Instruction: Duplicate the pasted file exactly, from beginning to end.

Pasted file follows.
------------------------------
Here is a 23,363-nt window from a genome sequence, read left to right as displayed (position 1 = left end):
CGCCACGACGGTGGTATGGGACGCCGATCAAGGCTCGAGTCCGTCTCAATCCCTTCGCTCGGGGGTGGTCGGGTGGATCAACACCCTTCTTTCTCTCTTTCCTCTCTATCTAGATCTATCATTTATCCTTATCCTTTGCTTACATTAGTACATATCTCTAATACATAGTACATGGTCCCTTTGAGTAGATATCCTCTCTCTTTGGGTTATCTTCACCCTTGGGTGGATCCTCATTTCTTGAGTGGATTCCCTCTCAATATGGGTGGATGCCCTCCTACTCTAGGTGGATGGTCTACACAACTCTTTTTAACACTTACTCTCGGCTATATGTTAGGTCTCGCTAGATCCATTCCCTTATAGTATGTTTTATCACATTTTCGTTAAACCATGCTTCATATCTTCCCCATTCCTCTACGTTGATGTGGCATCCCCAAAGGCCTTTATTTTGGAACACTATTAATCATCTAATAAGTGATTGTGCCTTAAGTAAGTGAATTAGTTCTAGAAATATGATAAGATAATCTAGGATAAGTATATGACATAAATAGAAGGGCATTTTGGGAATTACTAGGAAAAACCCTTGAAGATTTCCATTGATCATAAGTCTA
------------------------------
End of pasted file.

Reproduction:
Here is a 23,363-nt window from a genome sequence, read left to right as displayed (position 1 = left end):
CGCCACGACGGTGGTATGGGACGCCGATCAAGGCTCGAGTCCGTCTCAATCCCTTCGCTCGGGGGTGGTCGGGTGGATCAACACCCTTCTTTCTCTCTTTCCTCTCTATCTAGATCTATCATTTATCCTTATCCTTTGCTTACATTAGTACATATCTCTAATACATAGTACATGGTCCCTTTGAGTAGATATCCTCTCTCTTTGGGTTATCTTCACCCTTGGGTGGATCCTCATTTCTTGAGTGGATTCCCTCTCAATATGGGTGGATGCCCTCCTACTCTAGGTGGATGGTCTACACAACTCTTTTTAACACTTACTCTCGGCTATATGTTAGGTCTCGCTAGATCCATTCCCTTATAGTATGTTTTATCACATTTTCGTTAAACCATGCTTCATATCTTCCCCATTCCTCTACGTTGATGTGGCATCCCCAAAGGCCTTTATTTTGGAACACTATTAATCATCTAATAAGTGATTGTGCCTTAAGTAAGTGAATTAGTTCTAGAAATATGATAAGATAATCTAGGATAAGTATATGACATAAATAGAAGGGCATTTTGGGAATTACTAGGAAAAACCCTTGAAGATTTCCATTGATCATAAGTCTA